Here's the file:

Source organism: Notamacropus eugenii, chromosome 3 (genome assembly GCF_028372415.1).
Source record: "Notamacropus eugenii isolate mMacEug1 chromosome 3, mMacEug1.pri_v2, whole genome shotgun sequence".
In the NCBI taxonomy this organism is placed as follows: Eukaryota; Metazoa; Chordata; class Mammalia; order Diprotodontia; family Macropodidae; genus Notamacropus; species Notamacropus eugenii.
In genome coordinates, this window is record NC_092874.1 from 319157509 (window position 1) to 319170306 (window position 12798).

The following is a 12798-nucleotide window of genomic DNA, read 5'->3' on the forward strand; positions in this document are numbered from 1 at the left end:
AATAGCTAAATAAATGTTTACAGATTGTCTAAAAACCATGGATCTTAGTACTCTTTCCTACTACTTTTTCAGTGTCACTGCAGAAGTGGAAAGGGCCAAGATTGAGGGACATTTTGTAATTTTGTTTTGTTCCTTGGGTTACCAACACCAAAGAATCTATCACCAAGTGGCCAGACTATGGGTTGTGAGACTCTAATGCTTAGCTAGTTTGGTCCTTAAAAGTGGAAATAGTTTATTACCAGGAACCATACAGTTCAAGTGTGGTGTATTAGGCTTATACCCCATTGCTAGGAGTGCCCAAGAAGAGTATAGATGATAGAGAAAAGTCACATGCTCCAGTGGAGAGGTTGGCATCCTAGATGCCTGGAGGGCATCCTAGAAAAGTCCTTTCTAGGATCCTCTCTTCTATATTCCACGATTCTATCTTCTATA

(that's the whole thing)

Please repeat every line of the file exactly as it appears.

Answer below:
Source organism: Notamacropus eugenii, chromosome 3 (genome assembly GCF_028372415.1).
Source record: "Notamacropus eugenii isolate mMacEug1 chromosome 3, mMacEug1.pri_v2, whole genome shotgun sequence".
In the NCBI taxonomy this organism is placed as follows: Eukaryota; Metazoa; Chordata; class Mammalia; order Diprotodontia; family Macropodidae; genus Notamacropus; species Notamacropus eugenii.
In genome coordinates, this window is record NC_092874.1 from 319157509 (window position 1) to 319170306 (window position 12798).

The following is a 12798-nucleotide window of genomic DNA, read 5'->3' on the forward strand; positions in this document are numbered from 1 at the left end:
AATAGCTAAATAAATGTTTACAGATTGTCTAAAAACCATGGATCTTAGTACTCTTTCCTACTACTTTTTCAGTGTCACTGCAGAAGTGGAAAGGGCCAAGATTGAGGGACATTTTGTAATTTTGTTTTGTTCCTTGGGTTACCAACACCAAAGAATCTATCACCAAGTGGCCAGACTATGGGTTGTGAGACTCTAATGCTTAGCTAGTTTGGTCCTTAAAAGTGGAAATAGTTTATTACCAGGAACCATACAGTTCAAGTGTGGTGTATTAGGCTTATACCCCATTGCTAGGAGTGCCCAAGAAGAGTATAGATGATAGAGAAAAGTCACATGCTCCAGTGGAGAGGTTGGCATCCTAGATGCCTGGAGGGCATCCTAGAAAAGTCCTTTCTAGGATCCTCTCTTCTATATTCCACGATTCTATCTTCTATA